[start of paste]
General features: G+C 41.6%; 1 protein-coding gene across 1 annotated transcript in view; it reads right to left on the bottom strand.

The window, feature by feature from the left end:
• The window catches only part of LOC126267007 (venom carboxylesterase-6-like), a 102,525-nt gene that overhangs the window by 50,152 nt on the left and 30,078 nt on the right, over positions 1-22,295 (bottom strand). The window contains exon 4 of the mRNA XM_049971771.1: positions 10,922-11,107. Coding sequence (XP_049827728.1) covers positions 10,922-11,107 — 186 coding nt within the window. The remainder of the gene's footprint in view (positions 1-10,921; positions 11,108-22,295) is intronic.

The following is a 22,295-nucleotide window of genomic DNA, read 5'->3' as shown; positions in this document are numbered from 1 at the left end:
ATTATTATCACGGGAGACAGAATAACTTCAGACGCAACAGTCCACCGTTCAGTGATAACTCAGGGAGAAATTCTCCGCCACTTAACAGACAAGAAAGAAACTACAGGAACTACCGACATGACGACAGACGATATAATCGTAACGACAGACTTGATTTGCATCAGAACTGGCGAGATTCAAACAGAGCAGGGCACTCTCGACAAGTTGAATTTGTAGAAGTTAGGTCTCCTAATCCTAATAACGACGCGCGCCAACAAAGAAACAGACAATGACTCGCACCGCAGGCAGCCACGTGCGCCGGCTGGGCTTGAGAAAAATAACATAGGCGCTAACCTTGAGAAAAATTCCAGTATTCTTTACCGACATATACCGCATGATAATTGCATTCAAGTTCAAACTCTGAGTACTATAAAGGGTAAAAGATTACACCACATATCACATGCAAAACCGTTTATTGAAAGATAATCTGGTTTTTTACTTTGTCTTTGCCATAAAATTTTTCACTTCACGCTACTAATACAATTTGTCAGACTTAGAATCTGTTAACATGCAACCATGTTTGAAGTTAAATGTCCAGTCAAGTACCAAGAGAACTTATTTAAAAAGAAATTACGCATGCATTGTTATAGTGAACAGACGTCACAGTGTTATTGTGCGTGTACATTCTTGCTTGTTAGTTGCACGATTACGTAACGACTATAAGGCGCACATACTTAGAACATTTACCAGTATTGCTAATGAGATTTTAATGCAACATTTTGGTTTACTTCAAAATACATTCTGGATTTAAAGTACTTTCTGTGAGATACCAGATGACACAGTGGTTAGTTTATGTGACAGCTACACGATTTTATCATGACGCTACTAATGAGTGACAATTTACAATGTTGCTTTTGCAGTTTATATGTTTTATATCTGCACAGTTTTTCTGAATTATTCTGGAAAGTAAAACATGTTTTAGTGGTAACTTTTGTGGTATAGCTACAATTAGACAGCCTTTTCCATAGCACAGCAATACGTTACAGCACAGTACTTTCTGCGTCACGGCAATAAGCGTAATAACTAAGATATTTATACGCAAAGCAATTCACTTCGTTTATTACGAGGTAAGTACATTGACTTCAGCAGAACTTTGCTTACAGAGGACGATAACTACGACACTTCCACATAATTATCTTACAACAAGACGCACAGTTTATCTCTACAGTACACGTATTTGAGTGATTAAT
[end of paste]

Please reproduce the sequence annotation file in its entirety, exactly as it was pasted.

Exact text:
General features: G+C 41.6%; 1 protein-coding gene across 1 annotated transcript in view; it reads right to left on the bottom strand.

The window, feature by feature from the left end:
• The window catches only part of LOC126267007 (venom carboxylesterase-6-like), a 102,525-nt gene that overhangs the window by 50,152 nt on the left and 30,078 nt on the right, over positions 1-22,295 (bottom strand). The window contains exon 4 of the mRNA XM_049971771.1: positions 10,922-11,107. Coding sequence (XP_049827728.1) covers positions 10,922-11,107 — 186 coding nt within the window. The remainder of the gene's footprint in view (positions 1-10,921; positions 11,108-22,295) is intronic.

The following is a 22,295-nucleotide window of genomic DNA, read 5'->3' as shown; positions in this document are numbered from 1 at the left end:
ATTATTATCACGGGAGACAGAATAACTTCAGACGCAACAGTCCACCGTTCAGTGATAACTCAGGGAGAAATTCTCCGCCACTTAACAGACAAGAAAGAAACTACAGGAACTACCGACATGACGACAGACGATATAATCGTAACGACAGACTTGATTTGCATCAGAACTGGCGAGATTCAAACAGAGCAGGGCACTCTCGACAAGTTGAATTTGTAGAAGTTAGGTCTCCTAATCCTAATAACGACGCGCGCCAACAAAGAAACAGACAATGACTCGCACCGCAGGCAGCCACGTGCGCCGGCTGGGCTTGAGAAAAATAACATAGGCGCTAACCTTGAGAAAAATTCCAGTATTCTTTACCGACATATACCGCATGATAATTGCATTCAAGTTCAAACTCTGAGTACTATAAAGGGTAAAAGATTACACCACATATCACATGCAAAACCGTTTATTGAAAGATAATCTGGTTTTTTACTTTGTCTTTGCCATAAAATTTTTCACTTCACGCTACTAATACAATTTGTCAGACTTAGAATCTGTTAACATGCAACCATGTTTGAAGTTAAATGTCCAGTCAAGTACCAAGAGAACTTATTTAAAAAGAAATTACGCATGCATTGTTATAGTGAACAGACGTCACAGTGTTATTGTGCGTGTACATTCTTGCTTGTTAGTTGCACGATTACGTAACGACTATAAGGCGCACATACTTAGAACATTTACCAGTATTGCTAATGAGATTTTAATGCAACATTTTGGTTTACTTCAAAATACATTCTGGATTTAAAGTACTTTCTGTGAGATACCAGATGACACAGTGGTTAGTTTATGTGACAGCTACACGATTTTATCATGACGCTACTAATGAGTGACAATTTACAATGTTGCTTTTGCAGTTTATATGTTTTATATCTGCACAGTTTTTCTGAATTATTCTGGAAAGTAAAACATGTTTTAGTGGTAACTTTTGTGGTATAGCTACAATTAGACAGCCTTTTCCATAGCACAGCAATACGTTACAGCACAGTACTTTCTGCGTCACGGCAATAAGCGTAATAACTAAGATATTTATACGCAAAGCAATTCACTTCGTTTATTACGAGGTAAGTACATTGACTTCAGCAGAACTTTGCTTACAGAGGACGATAACTACGACACTTCCACATAATTATCTTACAACAAGACGCACAGTTTATCTCTACAGTACACGTATTTGAGTGATTAAT